Friday, July 30, 2010

How to clean up a firewall rulebase

1. Define a zone-based compliance policy and check it by running an audit report.

2. Identify and reduce insecure rules using the Best Practices report, the Security Risk Report, and the PCI-DSS report if it is relevant for your organization.

3. Optimize performance:

  • Remove bad traffic and clean up the network. Notify server administrators about servers hitting the firewall directly with outbound denied DNS/NTP/SMTP/HTTP(S) requests as well as dropped/rejected internal devices. The administrators should then reconfigure the servers not to send this type of unauthorized outbound traffic, thereby taking load off the firewall.
  • Filtering unwanted traffic can be spread among firewalls and routers to balance the performance and effectiveness of the security policy:
    • Identify the top inbound dropped requests that are candidates to move upstream to the router as ACL filters. This can be time consuming, but it is a good method for moving blocks upstream to the router and saving firewall CPU and memory.
    • If you have an internal choke router inside your firewall, also consider moving common outbound traffic blocks to your choke routers, freeing more processing on your firewall.
  • Remove unused rules and objects from the rule bases.
  • Reduce rule base complexity – rule overlapping should be minimized.
  • Create a rule to handle broadcast traffic (bootp, NBT, etc.) with no logging.
  • Place the heavily used rules near the top of the rule base. Note that some firewalls (such as Cisco Pix, ASA version 7.0 and above, FWSM 4.0 and certain Juniper Networks models) don’t depend on rule order for performance since they use optimized algorithms to match packets.
  • Avoid DNS objects requiring DNS lookup on all traffic.
  • Your firewall interfaces should match your switch and/or router interfaces. If your router is half duplex your firewall should be half duplex. If your switch is 100 Mbit your firewall interface should be hard-set to match your switch; both should most likely be hard-set to 100 Mbit full duplex. Your switch and firewall should both report the same speed and duplex mode. If your switch is gigabit, your switch and firewall should both be set to auto-negotiate both speed and duplex. If your gigabit interfaces do not match between your firewall and switch, you should try replacing the cables and patch panel ports. Gigabit interfaces that are not linking at 1000 Mbit full duplex are almost always a sign of other issues.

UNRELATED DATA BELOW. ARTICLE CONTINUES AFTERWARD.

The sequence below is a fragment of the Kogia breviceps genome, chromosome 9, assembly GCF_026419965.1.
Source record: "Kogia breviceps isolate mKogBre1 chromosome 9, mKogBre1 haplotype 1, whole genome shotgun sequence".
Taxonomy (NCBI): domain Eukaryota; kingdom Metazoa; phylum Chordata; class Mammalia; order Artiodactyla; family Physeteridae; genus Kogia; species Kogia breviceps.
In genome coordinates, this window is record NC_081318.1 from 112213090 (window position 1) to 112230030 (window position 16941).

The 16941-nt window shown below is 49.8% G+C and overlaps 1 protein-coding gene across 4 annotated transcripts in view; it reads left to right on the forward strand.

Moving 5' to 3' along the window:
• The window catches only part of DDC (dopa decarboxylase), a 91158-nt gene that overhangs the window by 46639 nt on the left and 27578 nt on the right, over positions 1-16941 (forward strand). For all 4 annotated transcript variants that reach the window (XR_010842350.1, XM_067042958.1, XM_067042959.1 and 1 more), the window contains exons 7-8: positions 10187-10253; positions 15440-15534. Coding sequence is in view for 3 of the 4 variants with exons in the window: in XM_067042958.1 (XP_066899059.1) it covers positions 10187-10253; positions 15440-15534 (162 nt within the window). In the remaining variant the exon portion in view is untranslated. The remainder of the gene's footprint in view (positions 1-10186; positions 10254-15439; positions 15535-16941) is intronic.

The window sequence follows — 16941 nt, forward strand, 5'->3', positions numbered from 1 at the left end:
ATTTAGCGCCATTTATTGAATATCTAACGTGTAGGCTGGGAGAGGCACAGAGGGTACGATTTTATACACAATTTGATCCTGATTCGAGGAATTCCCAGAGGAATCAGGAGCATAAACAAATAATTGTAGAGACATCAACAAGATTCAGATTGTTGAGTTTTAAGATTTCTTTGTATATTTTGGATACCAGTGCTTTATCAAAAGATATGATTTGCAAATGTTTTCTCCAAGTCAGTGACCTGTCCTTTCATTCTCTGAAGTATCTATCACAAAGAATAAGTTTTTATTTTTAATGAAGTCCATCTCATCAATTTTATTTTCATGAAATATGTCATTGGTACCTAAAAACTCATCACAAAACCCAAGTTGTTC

• Separate firewalls from VPNs to offload VPN traffic and processing.
  • Offload UTM features from the firewall: AV, AntiSpam, IPS, URL scanning.
  • Upgrade to the latest software version. As a rule of thumb, newer versions contain performance enhancements but also add new capabilities, so a performance gain is not guaranteed.

Tuesday, July 20, 2010

The hierarchy of success

I think it looks like this:

  1. Attitude
  2. Approach
  3. Goals
  4. Strategy
  5. Tactics
  6. Execution

We spend all our time on execution. Use this word instead of that one. This web host. That color. This material or that frequency of mailing.